Typically I think the ratio used was about 6 to 9 moles of methanol per mole of oil (tryglyceride) If it is 6 to 9 moles methanol per mole of triglyceride, then it would be about 1/3 of that per mole of Free Fatty Acid... or about 2 to 3 moles of methanol per mole of Free Fatty Acid. In this case you are using the molecular weight of oleic acid.


I'm not quite sure what your "FFA" value is in the equation.... it seems to be redundant. Unless is is the 3:1 ratio between Free Fatty Acids and Triglycerides (see more notes below for more precise calculations).

Now...
The molecular weight is used for the conversion into moles....

But, technically it is unitless (essentially defined as the units of the weight of a proton+electron, I think)...

And if you use the same units throughout, you can do it in grams, kilos, pounds, tons, troy ounces, whatever you like as long as they are units of mass/weight and not volume.

We can try some sample numbers if you need.

--------------

Once you convert it all back to volume... one gets somewhere close to the 4:1 or 5:1 volume ratio that most people are using.

----------------

Editing Note:
Ratios should be 6 to 9 moles methanol per mole triglyceride or 2 to 3 moles methanol per mole FFA for transesterification. See notes below. I had referred to 20:1 which had been mis-stated from previous information, or perhaps relates acid Esterification which requires more alcohol.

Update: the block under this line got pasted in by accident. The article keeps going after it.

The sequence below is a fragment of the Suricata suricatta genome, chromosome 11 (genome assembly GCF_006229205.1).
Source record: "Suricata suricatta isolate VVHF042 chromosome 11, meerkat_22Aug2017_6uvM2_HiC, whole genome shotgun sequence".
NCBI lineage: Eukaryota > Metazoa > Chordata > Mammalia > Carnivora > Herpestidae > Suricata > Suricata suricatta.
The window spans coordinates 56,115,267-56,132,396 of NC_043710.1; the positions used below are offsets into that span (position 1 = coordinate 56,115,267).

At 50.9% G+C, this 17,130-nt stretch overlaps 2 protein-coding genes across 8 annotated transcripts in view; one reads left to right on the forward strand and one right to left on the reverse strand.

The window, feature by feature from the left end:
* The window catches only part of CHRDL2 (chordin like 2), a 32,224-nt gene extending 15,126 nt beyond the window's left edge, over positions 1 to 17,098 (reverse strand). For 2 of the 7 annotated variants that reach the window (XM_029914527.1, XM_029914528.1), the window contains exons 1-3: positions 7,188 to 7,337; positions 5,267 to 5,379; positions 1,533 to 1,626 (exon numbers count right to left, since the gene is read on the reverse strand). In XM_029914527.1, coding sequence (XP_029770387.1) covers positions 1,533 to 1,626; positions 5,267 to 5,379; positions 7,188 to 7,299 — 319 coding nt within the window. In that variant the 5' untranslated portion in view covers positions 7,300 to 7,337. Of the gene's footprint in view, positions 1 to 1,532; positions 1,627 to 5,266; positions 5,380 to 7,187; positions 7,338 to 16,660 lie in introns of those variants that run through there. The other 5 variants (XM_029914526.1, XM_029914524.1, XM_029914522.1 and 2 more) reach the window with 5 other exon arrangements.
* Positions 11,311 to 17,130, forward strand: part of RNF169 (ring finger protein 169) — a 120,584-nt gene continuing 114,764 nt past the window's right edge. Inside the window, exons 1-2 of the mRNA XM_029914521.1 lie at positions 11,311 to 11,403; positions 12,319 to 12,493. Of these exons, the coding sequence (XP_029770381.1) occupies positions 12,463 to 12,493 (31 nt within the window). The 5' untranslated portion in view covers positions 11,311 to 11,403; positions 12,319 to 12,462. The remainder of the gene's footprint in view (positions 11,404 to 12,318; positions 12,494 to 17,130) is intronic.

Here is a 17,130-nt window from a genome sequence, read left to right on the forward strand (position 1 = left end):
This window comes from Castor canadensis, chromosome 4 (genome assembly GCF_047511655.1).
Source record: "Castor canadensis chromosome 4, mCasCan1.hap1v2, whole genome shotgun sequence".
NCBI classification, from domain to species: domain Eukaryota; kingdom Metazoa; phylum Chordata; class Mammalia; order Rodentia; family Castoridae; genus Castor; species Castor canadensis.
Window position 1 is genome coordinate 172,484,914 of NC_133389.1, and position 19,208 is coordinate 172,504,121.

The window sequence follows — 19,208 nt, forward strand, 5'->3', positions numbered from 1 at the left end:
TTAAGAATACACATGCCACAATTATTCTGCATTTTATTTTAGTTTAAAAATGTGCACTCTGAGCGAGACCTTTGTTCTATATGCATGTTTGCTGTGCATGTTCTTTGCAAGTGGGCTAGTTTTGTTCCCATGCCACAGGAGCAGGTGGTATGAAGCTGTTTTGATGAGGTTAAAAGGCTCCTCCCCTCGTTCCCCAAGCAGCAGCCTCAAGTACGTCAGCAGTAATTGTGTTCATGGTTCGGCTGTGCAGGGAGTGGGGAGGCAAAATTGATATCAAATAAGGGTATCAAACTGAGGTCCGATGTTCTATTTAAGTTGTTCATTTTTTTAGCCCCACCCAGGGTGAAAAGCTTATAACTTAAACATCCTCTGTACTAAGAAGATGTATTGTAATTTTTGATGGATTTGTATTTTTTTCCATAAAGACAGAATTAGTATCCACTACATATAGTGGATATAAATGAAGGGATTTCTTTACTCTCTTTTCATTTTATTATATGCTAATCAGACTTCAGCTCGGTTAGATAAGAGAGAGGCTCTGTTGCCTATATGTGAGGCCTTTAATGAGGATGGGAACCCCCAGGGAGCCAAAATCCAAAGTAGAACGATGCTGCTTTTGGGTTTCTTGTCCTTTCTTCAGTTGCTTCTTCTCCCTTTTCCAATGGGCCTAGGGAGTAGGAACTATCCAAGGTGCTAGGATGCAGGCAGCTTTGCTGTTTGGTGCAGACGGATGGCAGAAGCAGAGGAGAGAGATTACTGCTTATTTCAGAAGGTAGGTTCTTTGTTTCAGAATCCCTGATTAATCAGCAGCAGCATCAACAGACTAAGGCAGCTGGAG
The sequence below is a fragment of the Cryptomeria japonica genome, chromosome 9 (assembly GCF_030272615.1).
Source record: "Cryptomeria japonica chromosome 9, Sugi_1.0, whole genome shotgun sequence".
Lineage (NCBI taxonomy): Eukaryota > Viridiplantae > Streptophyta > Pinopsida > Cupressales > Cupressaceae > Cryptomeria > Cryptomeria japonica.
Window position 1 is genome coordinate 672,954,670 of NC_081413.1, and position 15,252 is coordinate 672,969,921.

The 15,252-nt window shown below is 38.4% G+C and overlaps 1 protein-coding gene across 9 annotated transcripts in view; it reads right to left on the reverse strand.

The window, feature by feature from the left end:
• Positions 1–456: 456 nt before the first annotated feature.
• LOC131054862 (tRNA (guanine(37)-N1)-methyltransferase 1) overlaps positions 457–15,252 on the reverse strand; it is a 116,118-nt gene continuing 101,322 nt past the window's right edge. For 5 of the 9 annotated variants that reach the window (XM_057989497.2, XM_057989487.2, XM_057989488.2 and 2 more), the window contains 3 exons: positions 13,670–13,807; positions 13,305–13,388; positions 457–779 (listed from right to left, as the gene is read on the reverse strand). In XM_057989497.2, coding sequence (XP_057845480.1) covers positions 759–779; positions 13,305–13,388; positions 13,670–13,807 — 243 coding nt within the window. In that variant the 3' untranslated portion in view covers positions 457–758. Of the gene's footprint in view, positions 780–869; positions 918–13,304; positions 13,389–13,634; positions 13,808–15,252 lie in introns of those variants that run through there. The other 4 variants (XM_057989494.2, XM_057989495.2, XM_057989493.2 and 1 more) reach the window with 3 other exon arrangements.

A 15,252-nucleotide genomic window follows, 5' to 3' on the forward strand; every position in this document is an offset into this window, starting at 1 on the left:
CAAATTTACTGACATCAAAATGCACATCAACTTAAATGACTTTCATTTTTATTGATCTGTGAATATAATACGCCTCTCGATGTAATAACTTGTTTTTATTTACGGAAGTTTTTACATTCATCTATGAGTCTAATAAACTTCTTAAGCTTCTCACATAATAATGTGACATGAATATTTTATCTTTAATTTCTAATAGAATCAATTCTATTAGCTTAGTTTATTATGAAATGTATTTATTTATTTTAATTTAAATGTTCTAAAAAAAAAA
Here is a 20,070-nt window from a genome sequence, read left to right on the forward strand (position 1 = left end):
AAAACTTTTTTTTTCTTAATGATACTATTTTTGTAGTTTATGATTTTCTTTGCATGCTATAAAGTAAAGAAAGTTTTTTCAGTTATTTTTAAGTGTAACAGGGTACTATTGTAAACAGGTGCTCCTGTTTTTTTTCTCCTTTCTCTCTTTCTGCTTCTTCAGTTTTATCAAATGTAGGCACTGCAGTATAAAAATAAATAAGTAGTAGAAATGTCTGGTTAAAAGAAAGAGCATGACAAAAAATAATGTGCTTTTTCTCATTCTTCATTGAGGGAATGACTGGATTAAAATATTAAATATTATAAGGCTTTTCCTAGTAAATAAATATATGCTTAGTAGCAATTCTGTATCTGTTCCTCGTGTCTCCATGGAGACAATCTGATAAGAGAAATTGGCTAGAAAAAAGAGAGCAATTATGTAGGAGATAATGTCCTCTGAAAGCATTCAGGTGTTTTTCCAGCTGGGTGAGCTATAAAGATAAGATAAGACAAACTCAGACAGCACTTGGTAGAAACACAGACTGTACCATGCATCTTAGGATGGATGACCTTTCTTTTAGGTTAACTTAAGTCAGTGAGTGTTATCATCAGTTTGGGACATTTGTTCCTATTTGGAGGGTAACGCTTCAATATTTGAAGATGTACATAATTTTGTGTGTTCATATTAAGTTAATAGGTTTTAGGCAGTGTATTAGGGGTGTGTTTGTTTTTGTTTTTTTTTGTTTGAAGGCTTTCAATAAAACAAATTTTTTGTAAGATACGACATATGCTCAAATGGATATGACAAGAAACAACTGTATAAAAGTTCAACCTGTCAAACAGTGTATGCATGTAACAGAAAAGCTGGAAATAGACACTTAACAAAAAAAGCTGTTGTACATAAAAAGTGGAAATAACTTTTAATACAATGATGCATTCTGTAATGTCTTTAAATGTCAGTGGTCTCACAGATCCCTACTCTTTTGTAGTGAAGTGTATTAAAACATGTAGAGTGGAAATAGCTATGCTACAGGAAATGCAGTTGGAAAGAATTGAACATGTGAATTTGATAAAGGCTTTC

This message has been edited. Last edited by: keelec,
 
Location: Oregon | Registered: October 17, 2007Reply With QuoteReport This Post
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I actually use that equation when I do AE, I first saw it in a Van Gerpen article. I should note that there are better (more efficient) ways if you dig around on this forum.

Methanol=kg oil*%FFA/100*(ratio of methanol to FFA)*32/282

If you combine everything and use a 20:1 Methanol to FFA ratio it works out to about
Methanol (g/kg)=Acid#*11.42

Keelec I think you are being confused. The molar ratio is methanol:FFA not methanol:Oil so it's based on the mass of FFA. Also he's talking about AE not TE

Longhand
Determine mass of FFA in entire batch of oil
kg oil*%FFA/100=Mass FFA

divide by assumed molar mass of FFA
Mass FFA/282=kMoles FFA

multiply this by molar ratio of methanol to get moles methanol
Moles FFA*(molar ratio)=kMoles Methanol

Convert moles methanol to grams/kilograms methanol
Moles Methanol*32=kg methanol required